Clark: This is a game unlike any other in the Hamilton Era
No matter how the game goes, whether his team knocks off No. 1 Duke or gets dunked on by Zion the Great and his fellow Blue Devils, it's going to be a really special moment for Leonard Hamilton's program.
Because this almost feels like a culmination.
We're getting close to two decades now that Hamilton has been the steward of Florida State men's basketball. And make no mistake, there have been some monumental moments -- an ACC Championship, a Sweet 16, an Elite 8, plenty of wins over Duke for that matter -- but there has never been anticipation and hype and excitement surrounding one of his games like we have for this one.
Not even close, really.
I just did a quick search on Stubhub to see what tickets are going for on the secondary market. The lowest price I saw on floor level was $220. The highest was $1,949. That's per ticket, folks. The average, for tickets in the lower level, is more than $300.
This is astonishing.
I'm not sure I thought I'd ever live to see the day where Florida State basketball tickets were this HOT a commodity. It's incredible.
On Friday, Hamilton even joked that he was ignoring phone calls from friends who he knew were looking for tickets.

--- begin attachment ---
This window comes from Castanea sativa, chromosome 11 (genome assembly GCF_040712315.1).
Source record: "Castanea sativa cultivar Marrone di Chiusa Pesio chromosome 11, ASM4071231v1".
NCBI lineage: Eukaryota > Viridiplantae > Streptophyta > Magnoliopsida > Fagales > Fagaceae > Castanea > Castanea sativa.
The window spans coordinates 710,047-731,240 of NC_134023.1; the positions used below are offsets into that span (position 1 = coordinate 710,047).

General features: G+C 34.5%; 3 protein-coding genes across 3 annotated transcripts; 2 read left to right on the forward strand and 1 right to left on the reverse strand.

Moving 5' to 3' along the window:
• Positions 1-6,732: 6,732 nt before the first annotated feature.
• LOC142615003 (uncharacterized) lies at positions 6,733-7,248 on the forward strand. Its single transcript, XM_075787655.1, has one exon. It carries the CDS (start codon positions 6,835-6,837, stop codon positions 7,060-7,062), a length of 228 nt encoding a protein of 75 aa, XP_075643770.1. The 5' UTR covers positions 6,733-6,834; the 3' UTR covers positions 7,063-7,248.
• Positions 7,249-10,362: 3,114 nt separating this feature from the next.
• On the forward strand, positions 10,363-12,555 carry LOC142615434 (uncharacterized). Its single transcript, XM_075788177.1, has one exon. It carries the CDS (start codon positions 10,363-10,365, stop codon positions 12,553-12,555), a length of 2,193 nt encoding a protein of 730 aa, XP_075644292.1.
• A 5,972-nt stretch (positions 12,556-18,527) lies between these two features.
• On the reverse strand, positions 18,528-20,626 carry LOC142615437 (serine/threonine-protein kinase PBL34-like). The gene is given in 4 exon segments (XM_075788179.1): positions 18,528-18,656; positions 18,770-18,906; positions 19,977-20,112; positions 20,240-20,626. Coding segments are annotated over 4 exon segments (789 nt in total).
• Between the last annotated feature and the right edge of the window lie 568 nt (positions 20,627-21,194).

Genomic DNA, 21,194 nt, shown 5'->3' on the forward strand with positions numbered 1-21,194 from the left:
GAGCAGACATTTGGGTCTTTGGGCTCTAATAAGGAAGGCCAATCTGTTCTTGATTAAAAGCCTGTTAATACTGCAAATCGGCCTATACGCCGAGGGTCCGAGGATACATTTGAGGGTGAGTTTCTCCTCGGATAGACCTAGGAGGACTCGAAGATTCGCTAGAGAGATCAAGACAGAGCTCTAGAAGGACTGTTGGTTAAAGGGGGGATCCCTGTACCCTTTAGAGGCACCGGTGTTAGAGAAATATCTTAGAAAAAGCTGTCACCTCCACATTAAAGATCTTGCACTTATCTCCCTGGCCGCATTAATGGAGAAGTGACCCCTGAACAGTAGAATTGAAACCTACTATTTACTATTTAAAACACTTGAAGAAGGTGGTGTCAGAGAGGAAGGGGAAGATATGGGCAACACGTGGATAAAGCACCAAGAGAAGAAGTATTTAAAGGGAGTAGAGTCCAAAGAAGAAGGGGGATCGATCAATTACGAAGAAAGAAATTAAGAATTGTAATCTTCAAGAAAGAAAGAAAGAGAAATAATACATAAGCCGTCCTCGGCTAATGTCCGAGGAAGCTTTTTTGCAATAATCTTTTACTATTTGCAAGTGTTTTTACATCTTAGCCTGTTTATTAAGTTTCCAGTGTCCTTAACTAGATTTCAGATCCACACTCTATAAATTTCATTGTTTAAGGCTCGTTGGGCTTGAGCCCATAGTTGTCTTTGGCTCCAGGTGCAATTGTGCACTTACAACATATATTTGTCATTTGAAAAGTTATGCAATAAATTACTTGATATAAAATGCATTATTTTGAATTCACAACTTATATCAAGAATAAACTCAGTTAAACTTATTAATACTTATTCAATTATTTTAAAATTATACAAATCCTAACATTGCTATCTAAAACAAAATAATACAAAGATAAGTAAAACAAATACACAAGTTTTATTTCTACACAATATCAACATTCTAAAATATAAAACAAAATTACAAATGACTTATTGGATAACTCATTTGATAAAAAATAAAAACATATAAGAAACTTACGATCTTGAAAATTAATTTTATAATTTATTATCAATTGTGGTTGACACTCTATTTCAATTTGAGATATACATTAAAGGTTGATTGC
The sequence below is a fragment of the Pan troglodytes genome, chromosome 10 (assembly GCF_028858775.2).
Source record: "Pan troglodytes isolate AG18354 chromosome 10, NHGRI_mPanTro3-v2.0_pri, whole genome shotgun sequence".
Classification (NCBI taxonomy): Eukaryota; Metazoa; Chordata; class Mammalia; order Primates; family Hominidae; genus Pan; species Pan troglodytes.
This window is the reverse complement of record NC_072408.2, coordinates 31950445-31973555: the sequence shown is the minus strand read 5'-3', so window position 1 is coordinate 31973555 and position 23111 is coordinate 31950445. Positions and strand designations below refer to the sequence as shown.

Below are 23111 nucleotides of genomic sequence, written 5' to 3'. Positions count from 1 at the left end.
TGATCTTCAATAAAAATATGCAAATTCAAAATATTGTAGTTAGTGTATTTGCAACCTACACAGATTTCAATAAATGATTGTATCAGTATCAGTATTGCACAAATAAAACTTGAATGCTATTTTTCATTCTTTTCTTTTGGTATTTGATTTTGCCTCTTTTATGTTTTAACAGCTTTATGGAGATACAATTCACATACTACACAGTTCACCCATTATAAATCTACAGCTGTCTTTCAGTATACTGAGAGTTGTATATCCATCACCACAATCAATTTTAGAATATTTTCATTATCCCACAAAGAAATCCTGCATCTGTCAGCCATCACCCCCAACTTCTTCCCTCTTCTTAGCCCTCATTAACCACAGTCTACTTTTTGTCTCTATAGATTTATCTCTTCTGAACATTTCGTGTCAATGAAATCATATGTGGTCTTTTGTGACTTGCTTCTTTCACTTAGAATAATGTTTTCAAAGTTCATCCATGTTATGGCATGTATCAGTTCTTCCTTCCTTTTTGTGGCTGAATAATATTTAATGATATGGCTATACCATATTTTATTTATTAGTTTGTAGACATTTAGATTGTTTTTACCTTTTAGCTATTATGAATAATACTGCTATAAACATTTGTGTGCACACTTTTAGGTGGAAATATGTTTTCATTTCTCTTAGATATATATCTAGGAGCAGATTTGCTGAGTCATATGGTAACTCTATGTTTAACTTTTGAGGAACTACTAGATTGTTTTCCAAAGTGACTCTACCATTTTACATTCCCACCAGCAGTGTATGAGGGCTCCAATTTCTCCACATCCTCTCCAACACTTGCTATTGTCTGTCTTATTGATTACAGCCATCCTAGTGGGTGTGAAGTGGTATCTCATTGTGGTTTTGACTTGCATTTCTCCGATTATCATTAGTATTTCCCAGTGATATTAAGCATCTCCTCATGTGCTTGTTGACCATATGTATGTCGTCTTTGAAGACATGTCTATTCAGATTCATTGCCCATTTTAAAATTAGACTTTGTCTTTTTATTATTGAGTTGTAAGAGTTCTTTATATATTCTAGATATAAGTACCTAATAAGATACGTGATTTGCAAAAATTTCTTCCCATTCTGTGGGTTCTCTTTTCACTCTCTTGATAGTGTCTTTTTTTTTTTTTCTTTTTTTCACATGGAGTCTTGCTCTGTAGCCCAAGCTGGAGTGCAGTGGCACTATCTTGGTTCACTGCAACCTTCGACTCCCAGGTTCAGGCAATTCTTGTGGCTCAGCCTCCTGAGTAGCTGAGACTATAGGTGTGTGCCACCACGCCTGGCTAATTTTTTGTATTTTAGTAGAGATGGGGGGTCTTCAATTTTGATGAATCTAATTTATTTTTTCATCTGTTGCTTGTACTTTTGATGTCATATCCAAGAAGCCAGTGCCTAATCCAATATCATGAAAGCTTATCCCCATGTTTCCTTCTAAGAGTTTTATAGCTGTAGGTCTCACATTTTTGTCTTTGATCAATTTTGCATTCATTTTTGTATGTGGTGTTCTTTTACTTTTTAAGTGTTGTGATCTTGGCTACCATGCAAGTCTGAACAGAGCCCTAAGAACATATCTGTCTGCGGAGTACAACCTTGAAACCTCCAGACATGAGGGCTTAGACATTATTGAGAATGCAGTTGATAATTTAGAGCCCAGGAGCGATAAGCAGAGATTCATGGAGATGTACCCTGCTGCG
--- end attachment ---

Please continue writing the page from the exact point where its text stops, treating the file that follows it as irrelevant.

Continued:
"Where were you for North Florida?" Hamilton said with a wide smile.
There are several reasons for this level of excitement and anticipation, of course.
First and foremost: It's Duke. The Civic Center is always packed when the Blue Devils come to town. Well, to be fair, the student section is typically packed for all ACC games. For years now, the students have been doing a great job in that regard, even though they're given not-great seats.
But Duke is one of the games where you know the season-ticket holders are going to show up as well (unless, of course, they're trying to make a few thousand dollars by scalping em!).
Plus, there's the Zion Factor.
If you don't know about him, well, you apparently don't watch ESPN. Because he's essentially taken over the network, so much so that I'm surprised they haven't done a marketing campaign to rename it EZPN.
The kid is incredible. Hamilton said he's the best athlete to come into the ACC since Michael Jordan. He's a phenom. A generational type talent that will likely be the No. 1 pick in the NBA Draft in June. And I have to admit I'm really, really, really excited to get to see him in person on Saturday.
So that helps with the anticipation -- and high ticket demand -- for this one as well.
But there's another element here, too. One that makes this one so special for Hamilton, his players, coaches and anyone who truly cares about Florida State basketball.
The hype surrounding this one isn't just about Zion and R.J. Barrett and all the other lottery picks that will be on the floor. It's about Florida State.
The excitement isn't just because Duke has great players -- Duke always has great players -- but it's because of Florida State, too.